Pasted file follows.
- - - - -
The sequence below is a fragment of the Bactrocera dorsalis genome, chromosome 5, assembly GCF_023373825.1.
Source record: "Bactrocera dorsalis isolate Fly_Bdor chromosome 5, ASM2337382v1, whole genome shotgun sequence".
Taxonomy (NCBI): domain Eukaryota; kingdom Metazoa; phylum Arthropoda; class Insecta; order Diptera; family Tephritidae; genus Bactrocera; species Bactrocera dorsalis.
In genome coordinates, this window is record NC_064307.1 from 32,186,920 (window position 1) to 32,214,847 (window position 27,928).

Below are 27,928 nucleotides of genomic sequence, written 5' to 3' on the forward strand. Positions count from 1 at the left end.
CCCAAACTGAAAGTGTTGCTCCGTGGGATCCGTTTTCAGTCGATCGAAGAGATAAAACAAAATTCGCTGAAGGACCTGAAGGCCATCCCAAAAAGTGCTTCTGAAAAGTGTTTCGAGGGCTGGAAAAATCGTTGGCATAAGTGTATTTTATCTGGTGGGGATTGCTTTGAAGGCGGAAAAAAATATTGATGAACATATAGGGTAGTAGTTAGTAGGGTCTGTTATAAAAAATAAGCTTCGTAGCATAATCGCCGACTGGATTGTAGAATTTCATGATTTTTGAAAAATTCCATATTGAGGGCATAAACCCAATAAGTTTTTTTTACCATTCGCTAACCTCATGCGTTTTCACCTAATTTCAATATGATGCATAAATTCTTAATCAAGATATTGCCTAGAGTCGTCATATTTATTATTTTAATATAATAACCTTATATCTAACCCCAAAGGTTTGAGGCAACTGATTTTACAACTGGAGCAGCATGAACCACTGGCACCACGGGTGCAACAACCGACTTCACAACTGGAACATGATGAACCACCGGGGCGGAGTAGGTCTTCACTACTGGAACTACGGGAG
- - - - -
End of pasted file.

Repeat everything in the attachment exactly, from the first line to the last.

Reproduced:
The sequence below is a fragment of the Bactrocera dorsalis genome, chromosome 5, assembly GCF_023373825.1.
Source record: "Bactrocera dorsalis isolate Fly_Bdor chromosome 5, ASM2337382v1, whole genome shotgun sequence".
Taxonomy (NCBI): domain Eukaryota; kingdom Metazoa; phylum Arthropoda; class Insecta; order Diptera; family Tephritidae; genus Bactrocera; species Bactrocera dorsalis.
In genome coordinates, this window is record NC_064307.1 from 32,186,920 (window position 1) to 32,214,847 (window position 27,928).

Below are 27,928 nucleotides of genomic sequence, written 5' to 3' on the forward strand. Positions count from 1 at the left end.
CCCAAACTGAAAGTGTTGCTCCGTGGGATCCGTTTTCAGTCGATCGAAGAGATAAAACAAAATTCGCTGAAGGACCTGAAGGCCATCCCAAAAAGTGCTTCTGAAAAGTGTTTCGAGGGCTGGAAAAATCGTTGGCATAAGTGTATTTTATCTGGTGGGGATTGCTTTGAAGGCGGAAAAAAATATTGATGAACATATAGGGTAGTAGTTAGTAGGGTCTGTTATAAAAAATAAGCTTCGTAGCATAATCGCCGACTGGATTGTAGAATTTCATGATTTTTGAAAAATTCCATATTGAGGGCATAAACCCAATAAGTTTTTTTTACCATTCGCTAACCTCATGCGTTTTCACCTAATTTCAATATGATGCATAAATTCTTAATCAAGATATTGCCTAGAGTCGTCATATTTATTATTTTAATATAATAACCTTATATCTAACCCCAAAGGTTTGAGGCAACTGATTTTACAACTGGAGCAGCATGAACCACTGGCACCACGGGTGCAACAACCGACTTCACAACTGGAACATGATGAACCACCGGGGCGGAGTAGGTCTTCACTACTGGAACTACGGGAG